NEW YORK — The teachers’ union president on Wednesday evening said he’d back closing schools if the city’s coronavirus infection rate continues at its current pace.
“If we continue on this trend, yeah, we’re fully expecting it to happen,” United Federation of Teachers (UFT) President Michael Mulgrew, in an interview with Inside City Hall anchor Errol Louis, said about the possibility of schools going to all-remote learning again.
The number of coronavirus cases has steadily risen in New York for weeks, although at a higher rate upstate.
If the city’s seven-day coronavirus infection rate hits 3%, all schools will be forced to go remote.
The city is moving closer to that number. According to Mayor Bill de Blasio, the city saw 817 new cases Tuesday and 94 people hospitalized. The seven-day average infection rate is 2.52%, which is much higher than it's been for months. The city has gone over the 550 threshold of daily new COVID-19 infections for the last 11 days.
Mulgrew said epidemiologists made it clear if coronavirus infection rates increase in communities, safety measures in schools will prove effective only temporarily before COVID-19 spreads in schools and, subsequently, neighborhood to neighborhood.
While the public schools have maintained a lower infection rate than the city overall, Mulgrew, who fought with the city for a safer return to schools, said COVID-19 could spread across multiple zip codes if schools are allowed to stay open when the seven-day positivity rate is 3% or higher.
If schools do go fully remote, many parents, educators, and students fear a repeat of the end of the previous school year, when the school system had to rush into completely online instruction and scores of students struggled to adjust to the lack of focused in-person education and attention.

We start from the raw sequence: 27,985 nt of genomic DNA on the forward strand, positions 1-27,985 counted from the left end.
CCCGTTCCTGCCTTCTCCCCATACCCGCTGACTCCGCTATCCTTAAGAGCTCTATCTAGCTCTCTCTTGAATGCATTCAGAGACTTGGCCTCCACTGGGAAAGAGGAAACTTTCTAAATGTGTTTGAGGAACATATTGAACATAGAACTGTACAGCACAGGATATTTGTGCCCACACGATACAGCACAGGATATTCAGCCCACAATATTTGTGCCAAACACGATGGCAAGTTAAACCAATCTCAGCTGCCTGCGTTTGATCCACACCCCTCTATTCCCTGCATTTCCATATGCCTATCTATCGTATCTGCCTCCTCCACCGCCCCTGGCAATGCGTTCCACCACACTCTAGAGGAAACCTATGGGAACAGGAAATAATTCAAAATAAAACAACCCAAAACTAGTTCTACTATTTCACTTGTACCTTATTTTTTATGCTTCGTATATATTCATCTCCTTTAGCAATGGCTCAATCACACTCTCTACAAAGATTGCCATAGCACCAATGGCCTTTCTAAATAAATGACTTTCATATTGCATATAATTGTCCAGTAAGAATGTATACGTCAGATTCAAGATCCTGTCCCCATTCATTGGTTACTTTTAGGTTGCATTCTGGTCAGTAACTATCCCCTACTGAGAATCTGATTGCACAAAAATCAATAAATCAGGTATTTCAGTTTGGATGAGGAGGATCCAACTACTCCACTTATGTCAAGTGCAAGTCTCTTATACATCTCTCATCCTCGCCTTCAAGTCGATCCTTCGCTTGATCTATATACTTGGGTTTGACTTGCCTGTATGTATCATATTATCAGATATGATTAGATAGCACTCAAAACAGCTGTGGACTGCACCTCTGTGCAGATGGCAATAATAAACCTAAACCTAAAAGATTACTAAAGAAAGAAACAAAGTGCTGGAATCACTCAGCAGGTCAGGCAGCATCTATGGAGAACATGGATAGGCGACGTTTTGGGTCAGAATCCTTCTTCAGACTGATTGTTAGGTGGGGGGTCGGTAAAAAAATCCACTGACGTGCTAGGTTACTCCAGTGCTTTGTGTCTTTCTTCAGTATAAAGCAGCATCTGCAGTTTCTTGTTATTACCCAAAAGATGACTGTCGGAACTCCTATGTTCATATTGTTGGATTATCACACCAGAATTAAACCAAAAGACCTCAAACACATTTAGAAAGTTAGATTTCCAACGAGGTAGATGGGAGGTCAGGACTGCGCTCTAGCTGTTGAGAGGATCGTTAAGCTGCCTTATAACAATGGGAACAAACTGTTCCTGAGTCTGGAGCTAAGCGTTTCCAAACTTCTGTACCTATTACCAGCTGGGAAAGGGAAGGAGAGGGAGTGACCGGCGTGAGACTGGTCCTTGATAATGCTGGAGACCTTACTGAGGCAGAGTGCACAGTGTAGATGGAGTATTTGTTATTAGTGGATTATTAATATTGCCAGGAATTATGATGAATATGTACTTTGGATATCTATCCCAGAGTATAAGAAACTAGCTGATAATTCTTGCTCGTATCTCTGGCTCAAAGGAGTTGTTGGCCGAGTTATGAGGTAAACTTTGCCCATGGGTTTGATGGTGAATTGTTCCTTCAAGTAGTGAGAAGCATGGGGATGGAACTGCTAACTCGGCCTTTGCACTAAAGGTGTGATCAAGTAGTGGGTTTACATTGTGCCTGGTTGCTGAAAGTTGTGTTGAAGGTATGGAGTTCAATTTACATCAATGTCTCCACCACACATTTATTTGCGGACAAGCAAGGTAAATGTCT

In addition, many students lacked the needed technology, including connected devices and adequate internet connection, for an optimal remote learning experience — hurdles that persist for some children. Last month, Schools Chancellor Richard Carranza said the school system still needed 77,000 devices, like iPads or laptops, for students currently learning remotely, although Carranza said that did not mean they all could not get online from their homes.
Although he says he believes students will be ready for full remote learning, Mulgrew in the interview with NY1 expressed concerns about access to devices and tech support.
“My concern really is the technology piece. I don’t want parents and students getting the run-around,” Mulgrew said. “I’m hoping the city has taken seriously what we’ve been saying, and what parents have been saying, about real technology support. You can’t keep telling us you hired an outside company to do it and they said everything’s fine. Things don’t work that way.”
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Watch the full interview above.
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